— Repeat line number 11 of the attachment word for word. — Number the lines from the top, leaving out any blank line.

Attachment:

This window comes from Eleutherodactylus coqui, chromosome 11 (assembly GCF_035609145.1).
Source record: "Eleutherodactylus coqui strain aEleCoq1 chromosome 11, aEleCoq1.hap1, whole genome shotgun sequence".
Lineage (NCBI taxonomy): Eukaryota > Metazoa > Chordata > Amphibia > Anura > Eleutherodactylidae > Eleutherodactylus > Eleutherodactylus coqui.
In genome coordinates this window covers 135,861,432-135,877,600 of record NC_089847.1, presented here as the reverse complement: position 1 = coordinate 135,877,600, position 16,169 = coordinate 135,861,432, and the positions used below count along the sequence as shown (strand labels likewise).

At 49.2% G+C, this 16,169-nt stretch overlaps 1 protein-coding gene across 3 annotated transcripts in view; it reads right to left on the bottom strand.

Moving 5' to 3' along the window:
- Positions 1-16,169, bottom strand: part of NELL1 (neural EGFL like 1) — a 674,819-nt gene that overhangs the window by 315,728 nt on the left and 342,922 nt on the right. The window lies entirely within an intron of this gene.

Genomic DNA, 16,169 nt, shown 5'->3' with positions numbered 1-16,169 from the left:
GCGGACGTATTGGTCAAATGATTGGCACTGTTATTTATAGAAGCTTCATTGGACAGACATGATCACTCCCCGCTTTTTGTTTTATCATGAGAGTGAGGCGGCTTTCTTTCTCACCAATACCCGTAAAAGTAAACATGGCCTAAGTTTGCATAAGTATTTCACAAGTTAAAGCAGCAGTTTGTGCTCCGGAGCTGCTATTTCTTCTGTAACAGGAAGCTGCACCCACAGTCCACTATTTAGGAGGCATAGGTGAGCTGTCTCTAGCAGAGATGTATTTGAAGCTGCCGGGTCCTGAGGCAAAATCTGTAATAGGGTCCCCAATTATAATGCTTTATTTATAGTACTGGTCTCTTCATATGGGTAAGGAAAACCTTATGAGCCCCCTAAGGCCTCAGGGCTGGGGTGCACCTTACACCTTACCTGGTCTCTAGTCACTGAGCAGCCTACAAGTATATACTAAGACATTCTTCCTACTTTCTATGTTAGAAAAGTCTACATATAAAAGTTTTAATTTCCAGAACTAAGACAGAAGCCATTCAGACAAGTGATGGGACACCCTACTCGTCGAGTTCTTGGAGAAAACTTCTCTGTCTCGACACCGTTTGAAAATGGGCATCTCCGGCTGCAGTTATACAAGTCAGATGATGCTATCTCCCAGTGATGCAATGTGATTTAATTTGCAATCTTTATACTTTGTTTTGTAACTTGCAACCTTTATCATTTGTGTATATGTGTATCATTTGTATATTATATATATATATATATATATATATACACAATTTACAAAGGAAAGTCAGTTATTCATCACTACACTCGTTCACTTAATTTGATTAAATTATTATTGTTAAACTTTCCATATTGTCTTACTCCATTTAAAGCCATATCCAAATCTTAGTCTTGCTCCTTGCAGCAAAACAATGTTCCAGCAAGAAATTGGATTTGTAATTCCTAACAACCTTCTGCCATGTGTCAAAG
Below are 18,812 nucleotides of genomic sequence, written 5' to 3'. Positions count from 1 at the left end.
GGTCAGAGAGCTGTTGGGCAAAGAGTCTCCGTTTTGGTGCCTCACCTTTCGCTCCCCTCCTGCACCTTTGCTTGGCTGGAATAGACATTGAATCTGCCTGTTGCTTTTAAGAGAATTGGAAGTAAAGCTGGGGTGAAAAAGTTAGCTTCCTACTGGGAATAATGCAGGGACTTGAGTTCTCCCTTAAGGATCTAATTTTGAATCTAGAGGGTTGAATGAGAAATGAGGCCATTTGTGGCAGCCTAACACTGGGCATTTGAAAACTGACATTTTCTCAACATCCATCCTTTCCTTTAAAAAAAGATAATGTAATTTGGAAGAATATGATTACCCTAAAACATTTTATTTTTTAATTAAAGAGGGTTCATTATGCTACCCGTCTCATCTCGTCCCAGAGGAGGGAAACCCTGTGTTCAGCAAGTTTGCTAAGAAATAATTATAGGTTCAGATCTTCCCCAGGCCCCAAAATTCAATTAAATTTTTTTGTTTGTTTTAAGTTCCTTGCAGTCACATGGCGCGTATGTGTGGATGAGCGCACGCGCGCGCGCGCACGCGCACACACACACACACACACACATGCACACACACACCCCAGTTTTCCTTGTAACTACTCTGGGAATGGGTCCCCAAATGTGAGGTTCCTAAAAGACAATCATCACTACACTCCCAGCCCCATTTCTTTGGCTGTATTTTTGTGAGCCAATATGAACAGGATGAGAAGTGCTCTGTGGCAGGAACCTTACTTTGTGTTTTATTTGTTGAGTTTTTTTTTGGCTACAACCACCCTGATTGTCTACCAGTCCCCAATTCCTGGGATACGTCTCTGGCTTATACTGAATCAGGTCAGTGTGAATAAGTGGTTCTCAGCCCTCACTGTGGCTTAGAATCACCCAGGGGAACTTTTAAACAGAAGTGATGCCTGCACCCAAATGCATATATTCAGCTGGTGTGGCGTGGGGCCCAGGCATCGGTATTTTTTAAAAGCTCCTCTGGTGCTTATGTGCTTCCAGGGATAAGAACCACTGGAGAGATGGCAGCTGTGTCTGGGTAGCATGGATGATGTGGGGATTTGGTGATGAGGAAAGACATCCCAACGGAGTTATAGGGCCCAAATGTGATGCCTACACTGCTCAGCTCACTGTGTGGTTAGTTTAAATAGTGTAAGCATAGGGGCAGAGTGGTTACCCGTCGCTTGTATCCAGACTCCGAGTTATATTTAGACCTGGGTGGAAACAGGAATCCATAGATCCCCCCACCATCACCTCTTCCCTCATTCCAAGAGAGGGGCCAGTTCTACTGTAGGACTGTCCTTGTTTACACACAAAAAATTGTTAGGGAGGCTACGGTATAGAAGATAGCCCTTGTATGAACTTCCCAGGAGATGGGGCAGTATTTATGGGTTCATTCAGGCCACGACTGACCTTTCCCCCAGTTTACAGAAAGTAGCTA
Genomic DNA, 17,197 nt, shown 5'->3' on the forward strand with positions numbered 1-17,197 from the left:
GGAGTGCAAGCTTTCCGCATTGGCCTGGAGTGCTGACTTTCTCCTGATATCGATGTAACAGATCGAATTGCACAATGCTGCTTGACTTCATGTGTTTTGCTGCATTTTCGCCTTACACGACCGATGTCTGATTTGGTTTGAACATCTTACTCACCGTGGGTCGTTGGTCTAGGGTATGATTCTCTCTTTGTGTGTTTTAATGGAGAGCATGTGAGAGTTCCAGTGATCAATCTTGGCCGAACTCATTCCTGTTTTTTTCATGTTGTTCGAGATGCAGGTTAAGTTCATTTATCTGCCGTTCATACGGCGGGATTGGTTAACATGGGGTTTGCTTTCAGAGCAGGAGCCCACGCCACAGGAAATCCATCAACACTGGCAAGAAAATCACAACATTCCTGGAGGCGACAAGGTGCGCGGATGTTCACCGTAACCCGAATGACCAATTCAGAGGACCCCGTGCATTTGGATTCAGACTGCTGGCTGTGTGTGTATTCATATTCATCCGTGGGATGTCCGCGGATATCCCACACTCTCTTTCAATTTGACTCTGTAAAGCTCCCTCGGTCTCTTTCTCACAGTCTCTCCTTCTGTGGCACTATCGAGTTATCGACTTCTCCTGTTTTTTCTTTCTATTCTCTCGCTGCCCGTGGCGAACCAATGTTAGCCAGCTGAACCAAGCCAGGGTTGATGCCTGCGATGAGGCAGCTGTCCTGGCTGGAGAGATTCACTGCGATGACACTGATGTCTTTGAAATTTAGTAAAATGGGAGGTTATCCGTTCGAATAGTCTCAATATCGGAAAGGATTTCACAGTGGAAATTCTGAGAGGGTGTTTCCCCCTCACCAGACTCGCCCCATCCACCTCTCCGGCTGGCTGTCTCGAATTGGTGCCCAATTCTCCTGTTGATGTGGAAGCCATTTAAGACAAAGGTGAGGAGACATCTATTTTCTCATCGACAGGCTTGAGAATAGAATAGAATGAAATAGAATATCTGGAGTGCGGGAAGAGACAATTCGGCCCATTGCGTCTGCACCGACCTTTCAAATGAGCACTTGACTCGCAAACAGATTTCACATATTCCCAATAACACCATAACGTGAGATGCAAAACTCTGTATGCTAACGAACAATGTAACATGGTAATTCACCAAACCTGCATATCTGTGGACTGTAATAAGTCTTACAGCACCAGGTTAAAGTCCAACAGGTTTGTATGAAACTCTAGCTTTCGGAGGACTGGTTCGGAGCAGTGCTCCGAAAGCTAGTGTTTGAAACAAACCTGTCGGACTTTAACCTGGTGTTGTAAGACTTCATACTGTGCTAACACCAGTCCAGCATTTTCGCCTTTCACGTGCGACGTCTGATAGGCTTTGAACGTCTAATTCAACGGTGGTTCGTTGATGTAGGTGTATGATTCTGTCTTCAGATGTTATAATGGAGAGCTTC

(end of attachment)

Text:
GGTCAGAGAGCTGTTGGGCAAAGAGTCTCCGTTTTGGTGCCTCACCTTTCGCTCCCCTCCTGCACCTTTGCTTGGCTGGAATAGACATTGAATCTGCCTGTTGCTTTTAAGAGAATTGGAAGTAAAGCTGGGGTGAAAAAGTTAGCTTCCTACTGGGAATAATGCAGGGACTTGAGTTCTCCCTTAAGGATCTAATTTTGAATCTAGAGGGTTGAATGAGAAATGAGGCCATTTGTGGCAGCCTAACACTGGGCATTTGAAAACTGACATTTTCTCAACATCCATCCTTTCCTTTAAAAAAAGATAATGTAATTTGGAAGAATATGATTACCCTAAAACATTTTATTTTTTAATTAAAGAGGGTTCATTATGCTACCCGTCTCATCTCGTCCCAGAGGAGGGAAACCCTGTGTTCAGCAAGTTTGCTAAGAAATAATTATAGGTTCAGATCTTCCCCAGGCCCCAAAATTCAATTAAATTTTTTTGTTTGTTTTAAGTTCCTTGCAGTCACATGGCGCGTATGTGTGGATGAGCGCACGCGCGCGCGCGCACGCGCACACACACACACACACACACATGCACACACACACCCCAGTTTTCCTTGTAACTACTCTGGGAATGGGTCCCCAAATGTGAGGTTCCTAAAAGACAATCATCACTACACTCCCAGCCCCATTTCTTTGGCTGTATTTTTGTGAGCCAATATGAACAGGATGAGAAGTGCTCTGTGGCAGGAACCTTACTTTGTGTTTTATTTGTTGAGTTTTTTTTTGGCTACAACCACCCTGATTGTCTACCAGTCCCCAATTCCTGGGATACGTCTCTGGCTTATACTGAATCAGGTCAGTGTGAATAAGTGGTTCTCAGCCCTCACTGTGGCTTAGAATCACCCAGGGGAACTTTTAAACAGAAGTGATGCCTGCACCCAAATGCATATATTCAGCTGGTGTGGCGTGGGGCCCAGGCATCGGTATTTTTTAAAAGCTCCTCTGGTGCTTATGTGCTTCCAGGGATAAGAACCACTGGAGAGATGGCAGCTGTGTCTGGGTAGCATGGATGATGTGGGGATTTGGTGATGAGGAAAGACATCCCAACGGAGTTATAGGGCCCAAATGTGATGCCTACACTGCTCAGCTCACTGTGTGGTTAGTTTAAATAGTGTAAGCATAGGGGCAGAGTGGTTACCCGTCGCTTGTATCCAGACTCCGAGTTATATTTAGACCTGGGTGGAAACAGGAATCCATAGATCCCCCCACCATCACCTCTTCCCTCATTCCAAGAGAGGGGCCAGTTCTACTGTAGGACTGTCCTTGTTTACACACAAAAAATTGTTAGGGAGGCTACGGTATAGAAGATAGCCCTTGTATGAACTTCCCAGGAGATGGGGCAGTATTTATGGGTTCATTCAGGCCACGACTGACCTTTCCCCCAGTTTACAGAAAGTAGCTA